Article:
THE BATTLE OF AMSTERDAM
A liveable city through a new manner of urban distribution
The liveability of cities is under pressure worldwide. The shift from an industrial manufacturing economy to a service economy or a so-called knowledge economy is primarily taking place in urban regions. This is resulting in larger, busier and more popular cities. Forecasts from the United Nations predict that approximately 70% of the global population will live in cities by 2050. Without intervention, this increasing urbanisation will lead to shortages in the housing market, more C02 emissions, traffic congestion, logistical problems, mass tourism and reduced public health.
The liveability that is under pressure is a generic problem in European cities. A new perspective on the city is needed. This project is based on trends that demonstrate a noticeably sustainable and future-oriented lifestyle. The city functions as the urban dweller’s living room herein: all facilities are in the vicinity, there is a growing bicycle culture, car ownership is falling, use of public transport is rising and the demand for a green and healthy living environment is increasing. In order to facilitate this sustainable lifestyle, a specific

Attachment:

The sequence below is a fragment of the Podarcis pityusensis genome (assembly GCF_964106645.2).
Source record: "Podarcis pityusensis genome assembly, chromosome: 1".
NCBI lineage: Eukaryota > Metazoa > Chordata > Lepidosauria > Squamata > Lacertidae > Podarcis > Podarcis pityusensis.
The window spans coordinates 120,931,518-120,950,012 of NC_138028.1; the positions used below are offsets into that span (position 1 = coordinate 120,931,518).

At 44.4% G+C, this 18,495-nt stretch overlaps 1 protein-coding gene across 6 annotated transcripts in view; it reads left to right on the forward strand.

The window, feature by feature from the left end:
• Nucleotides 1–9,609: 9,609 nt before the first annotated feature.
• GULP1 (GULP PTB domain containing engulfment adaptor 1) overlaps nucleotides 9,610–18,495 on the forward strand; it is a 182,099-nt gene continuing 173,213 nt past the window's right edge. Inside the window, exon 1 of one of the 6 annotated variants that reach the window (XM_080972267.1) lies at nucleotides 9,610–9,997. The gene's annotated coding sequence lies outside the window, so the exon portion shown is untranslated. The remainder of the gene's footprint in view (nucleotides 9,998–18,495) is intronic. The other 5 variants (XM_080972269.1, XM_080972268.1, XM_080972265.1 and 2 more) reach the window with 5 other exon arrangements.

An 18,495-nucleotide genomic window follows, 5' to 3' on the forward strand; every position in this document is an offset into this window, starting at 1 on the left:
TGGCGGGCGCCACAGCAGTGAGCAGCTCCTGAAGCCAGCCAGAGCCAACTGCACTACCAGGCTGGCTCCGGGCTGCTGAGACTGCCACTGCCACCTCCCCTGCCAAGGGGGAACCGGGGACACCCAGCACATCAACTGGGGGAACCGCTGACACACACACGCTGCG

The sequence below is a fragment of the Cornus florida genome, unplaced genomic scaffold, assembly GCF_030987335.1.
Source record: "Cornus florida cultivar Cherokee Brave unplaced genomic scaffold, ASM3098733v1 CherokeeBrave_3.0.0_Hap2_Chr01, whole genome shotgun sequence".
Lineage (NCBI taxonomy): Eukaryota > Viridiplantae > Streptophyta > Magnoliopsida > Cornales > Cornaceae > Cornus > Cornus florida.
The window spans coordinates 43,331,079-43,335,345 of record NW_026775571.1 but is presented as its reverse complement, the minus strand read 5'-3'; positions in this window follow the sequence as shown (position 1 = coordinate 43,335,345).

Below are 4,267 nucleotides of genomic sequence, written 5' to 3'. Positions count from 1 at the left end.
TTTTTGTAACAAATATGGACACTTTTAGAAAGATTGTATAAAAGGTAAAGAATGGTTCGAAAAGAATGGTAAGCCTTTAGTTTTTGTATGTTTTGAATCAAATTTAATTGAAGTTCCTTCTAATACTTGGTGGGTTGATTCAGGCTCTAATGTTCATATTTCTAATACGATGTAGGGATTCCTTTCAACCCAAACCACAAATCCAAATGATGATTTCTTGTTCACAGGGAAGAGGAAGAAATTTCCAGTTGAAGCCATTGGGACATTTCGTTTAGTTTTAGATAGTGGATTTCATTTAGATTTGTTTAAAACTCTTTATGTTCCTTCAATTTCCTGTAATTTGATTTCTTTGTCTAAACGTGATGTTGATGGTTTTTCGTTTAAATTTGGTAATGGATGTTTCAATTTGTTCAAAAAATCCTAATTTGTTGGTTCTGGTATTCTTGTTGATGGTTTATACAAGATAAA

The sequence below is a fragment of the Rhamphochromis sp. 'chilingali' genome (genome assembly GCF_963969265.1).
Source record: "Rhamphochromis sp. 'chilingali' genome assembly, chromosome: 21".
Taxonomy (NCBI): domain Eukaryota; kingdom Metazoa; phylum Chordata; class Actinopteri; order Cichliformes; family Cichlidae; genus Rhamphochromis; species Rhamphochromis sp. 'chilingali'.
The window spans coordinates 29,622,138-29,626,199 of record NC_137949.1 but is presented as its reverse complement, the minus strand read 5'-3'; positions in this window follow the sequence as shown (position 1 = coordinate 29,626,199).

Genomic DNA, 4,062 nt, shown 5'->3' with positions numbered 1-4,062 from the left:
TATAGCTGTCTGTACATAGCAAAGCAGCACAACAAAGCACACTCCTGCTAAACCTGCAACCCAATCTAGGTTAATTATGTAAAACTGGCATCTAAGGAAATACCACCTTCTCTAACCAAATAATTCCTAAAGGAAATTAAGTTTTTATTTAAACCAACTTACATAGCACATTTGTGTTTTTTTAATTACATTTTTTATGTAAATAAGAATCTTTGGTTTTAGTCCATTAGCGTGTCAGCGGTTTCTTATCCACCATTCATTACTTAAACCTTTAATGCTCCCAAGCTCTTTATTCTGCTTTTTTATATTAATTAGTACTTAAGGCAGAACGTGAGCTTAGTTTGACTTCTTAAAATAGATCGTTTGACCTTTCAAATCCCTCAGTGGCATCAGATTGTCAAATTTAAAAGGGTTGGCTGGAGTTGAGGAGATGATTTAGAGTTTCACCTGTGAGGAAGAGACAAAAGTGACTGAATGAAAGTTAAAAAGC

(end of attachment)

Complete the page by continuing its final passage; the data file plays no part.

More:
solution is needed for each city.
In the case of Amsterdam, the solution lies in a systemic transformation of the urban distribution. While the centre of Amsterdam was dimensioned to cater for horse and carriage, large, heavy lorries now use it. That has chiefly negative and costly consequences: high C02 emissions, noise pollution, road accidents and material damage to quays and bridges. This problem will only grow worse given that logistics is expected to grow by approximately 400% worldwide.
My design for Amsterdam is based on a systemic transformation in the urban distribution from land to water, in which the flow of goods from coarse to fine (lorry — goods boat — small-scale electric transport respectively) will be directed via logistics hubs. These logistics hubs, divided into urban hubs and district hubs, exert control over the logistics flows and therefore also over the liveability of the city. This new manner of urban distribution makes it possible to develop a liveable city of the future and creates space for the sustainable lifestyle of the 21st century.
Graduation committee: Martin Aarts (mentor), Ton Schaap and Marc Verheijen. Additional members for the exam: John Westrik and Martine Vledder.